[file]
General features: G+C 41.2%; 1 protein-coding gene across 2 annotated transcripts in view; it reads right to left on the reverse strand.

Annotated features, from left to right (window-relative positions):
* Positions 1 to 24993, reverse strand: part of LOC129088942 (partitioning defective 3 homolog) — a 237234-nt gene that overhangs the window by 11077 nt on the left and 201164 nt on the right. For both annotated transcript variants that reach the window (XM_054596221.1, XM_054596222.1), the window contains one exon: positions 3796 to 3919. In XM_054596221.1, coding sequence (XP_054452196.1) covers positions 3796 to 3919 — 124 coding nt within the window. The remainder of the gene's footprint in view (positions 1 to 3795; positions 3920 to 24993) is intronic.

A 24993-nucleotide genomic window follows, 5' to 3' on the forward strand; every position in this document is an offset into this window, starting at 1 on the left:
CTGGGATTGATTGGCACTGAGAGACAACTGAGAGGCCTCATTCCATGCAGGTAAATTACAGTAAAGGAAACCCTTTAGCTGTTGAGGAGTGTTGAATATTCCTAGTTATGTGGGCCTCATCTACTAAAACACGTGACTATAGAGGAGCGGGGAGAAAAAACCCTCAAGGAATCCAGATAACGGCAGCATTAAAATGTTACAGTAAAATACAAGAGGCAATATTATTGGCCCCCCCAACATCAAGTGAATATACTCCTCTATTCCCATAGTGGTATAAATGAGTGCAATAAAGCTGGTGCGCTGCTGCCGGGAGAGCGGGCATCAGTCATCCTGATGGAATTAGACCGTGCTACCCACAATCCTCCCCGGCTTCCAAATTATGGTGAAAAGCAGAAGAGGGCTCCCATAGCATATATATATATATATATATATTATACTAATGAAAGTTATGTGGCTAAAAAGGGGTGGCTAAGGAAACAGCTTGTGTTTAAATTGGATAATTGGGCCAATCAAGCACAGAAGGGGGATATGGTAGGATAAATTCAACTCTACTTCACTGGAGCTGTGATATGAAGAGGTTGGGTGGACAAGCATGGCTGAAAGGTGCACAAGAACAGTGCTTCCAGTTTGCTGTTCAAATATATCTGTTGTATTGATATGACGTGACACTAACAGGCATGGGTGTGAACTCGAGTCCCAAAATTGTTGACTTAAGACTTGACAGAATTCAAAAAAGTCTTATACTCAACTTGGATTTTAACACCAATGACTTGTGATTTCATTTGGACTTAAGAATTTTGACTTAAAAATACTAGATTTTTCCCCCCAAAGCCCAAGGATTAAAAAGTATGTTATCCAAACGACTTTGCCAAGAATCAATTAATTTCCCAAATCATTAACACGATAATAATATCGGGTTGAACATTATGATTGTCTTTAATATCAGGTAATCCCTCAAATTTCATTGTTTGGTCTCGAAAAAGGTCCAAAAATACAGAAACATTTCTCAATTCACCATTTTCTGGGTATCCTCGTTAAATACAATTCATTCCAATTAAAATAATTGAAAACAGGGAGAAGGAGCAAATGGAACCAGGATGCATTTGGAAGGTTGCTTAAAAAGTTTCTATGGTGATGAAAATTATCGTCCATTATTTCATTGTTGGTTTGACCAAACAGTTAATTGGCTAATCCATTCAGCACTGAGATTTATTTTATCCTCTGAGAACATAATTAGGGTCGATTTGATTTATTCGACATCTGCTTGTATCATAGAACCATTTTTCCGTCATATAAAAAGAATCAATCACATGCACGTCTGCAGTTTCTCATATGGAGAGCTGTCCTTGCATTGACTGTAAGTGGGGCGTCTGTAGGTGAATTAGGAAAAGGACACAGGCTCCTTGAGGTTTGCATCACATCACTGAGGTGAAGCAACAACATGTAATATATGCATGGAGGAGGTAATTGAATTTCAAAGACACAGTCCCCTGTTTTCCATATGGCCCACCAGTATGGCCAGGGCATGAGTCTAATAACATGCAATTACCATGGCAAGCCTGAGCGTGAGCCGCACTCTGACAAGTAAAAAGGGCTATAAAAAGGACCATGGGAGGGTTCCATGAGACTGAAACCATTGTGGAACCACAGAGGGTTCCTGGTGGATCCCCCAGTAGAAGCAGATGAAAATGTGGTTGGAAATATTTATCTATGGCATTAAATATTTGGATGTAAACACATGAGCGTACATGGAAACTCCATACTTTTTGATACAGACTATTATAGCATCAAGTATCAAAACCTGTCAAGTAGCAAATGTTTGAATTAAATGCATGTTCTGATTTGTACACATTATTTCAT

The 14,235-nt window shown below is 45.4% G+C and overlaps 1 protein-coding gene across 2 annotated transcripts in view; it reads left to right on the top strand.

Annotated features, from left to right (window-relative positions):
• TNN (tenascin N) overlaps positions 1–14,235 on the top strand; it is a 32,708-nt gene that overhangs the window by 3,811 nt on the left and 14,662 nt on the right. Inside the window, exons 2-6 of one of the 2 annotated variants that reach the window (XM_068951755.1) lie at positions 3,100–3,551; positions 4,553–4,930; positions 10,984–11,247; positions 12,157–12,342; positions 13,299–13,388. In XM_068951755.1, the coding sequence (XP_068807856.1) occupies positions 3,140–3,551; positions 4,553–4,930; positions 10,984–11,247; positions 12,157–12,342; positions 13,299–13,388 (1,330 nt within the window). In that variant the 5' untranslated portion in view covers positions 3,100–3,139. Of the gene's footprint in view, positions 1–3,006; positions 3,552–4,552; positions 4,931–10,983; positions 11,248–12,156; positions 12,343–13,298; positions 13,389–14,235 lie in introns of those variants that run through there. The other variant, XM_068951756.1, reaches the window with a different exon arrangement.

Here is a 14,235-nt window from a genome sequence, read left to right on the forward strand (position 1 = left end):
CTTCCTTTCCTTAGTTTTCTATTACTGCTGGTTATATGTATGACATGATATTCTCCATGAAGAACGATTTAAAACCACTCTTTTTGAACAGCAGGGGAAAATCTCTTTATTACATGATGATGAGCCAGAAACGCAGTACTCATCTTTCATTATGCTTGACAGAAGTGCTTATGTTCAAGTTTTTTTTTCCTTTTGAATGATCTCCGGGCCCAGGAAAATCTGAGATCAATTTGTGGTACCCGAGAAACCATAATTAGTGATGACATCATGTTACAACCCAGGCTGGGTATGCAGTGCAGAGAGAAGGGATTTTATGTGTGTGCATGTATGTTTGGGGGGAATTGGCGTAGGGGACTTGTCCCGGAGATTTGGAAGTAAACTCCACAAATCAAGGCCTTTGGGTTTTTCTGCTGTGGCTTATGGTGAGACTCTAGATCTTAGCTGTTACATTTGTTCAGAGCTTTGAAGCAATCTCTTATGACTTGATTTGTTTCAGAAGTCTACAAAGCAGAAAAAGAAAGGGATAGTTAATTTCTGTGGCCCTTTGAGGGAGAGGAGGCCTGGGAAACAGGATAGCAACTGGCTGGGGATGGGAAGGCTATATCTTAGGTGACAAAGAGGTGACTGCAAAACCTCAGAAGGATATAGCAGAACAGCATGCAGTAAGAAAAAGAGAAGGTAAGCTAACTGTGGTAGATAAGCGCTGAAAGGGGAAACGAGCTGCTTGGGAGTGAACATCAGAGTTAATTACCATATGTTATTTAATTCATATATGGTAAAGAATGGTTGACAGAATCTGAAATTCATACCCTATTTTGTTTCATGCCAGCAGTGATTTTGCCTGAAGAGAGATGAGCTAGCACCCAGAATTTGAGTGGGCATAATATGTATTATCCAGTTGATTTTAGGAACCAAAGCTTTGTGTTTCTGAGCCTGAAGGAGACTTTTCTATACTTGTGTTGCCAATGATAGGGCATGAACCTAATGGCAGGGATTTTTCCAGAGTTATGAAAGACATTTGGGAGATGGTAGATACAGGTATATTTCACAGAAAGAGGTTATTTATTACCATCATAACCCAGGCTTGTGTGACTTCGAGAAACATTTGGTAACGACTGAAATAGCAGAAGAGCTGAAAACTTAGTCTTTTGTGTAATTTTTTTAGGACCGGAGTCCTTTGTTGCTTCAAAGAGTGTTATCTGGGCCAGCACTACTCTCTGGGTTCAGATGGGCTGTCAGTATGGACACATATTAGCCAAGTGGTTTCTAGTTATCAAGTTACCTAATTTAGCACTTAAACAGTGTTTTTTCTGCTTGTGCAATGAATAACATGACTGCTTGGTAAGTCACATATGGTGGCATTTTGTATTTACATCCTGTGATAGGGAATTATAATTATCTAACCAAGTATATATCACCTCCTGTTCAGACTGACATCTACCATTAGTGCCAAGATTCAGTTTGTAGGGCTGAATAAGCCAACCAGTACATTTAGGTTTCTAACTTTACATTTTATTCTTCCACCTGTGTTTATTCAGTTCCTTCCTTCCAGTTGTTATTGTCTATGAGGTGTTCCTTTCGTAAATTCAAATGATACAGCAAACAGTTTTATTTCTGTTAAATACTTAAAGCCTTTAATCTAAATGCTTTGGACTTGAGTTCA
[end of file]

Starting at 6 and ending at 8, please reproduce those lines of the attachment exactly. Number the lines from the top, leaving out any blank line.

The 14,235-nt window shown below is 45.4% G+C and overlaps 1 protein-coding gene across 2 annotated transcripts in view; it reads left to right on the top strand.

Annotated features, from left to right (window-relative positions):
• TNN (tenascin N) overlaps positions 1–14,235 on the top strand; it is a 32,708-nt gene that overhangs the window by 3,811 nt on the left and 14,662 nt on the right. Inside the window, exons 2-6 of one of the 2 annotated variants that reach the window (XM_068951755.1) lie at positions 3,100–3,551; positions 4,553–4,930; positions 10,984–11,247; positions 12,157–12,342; positions 13,299–13,388. In XM_068951755.1, the coding sequence (XP_068807856.1) occupies positions 3,140–3,551; positions 4,553–4,930; positions 10,984–11,247; positions 12,157–12,342; positions 13,299–13,388 (1,330 nt within the window). In that variant the 5' untranslated portion in view covers positions 3,100–3,139. Of the gene's footprint in view, positions 1–3,006; positions 3,552–4,552; positions 4,931–10,983; positions 11,248–12,156; positions 12,343–13,298; positions 13,389–14,235 lie in introns of those variants that run through there. The other variant, XM_068951756.1, reaches the window with a different exon arrangement.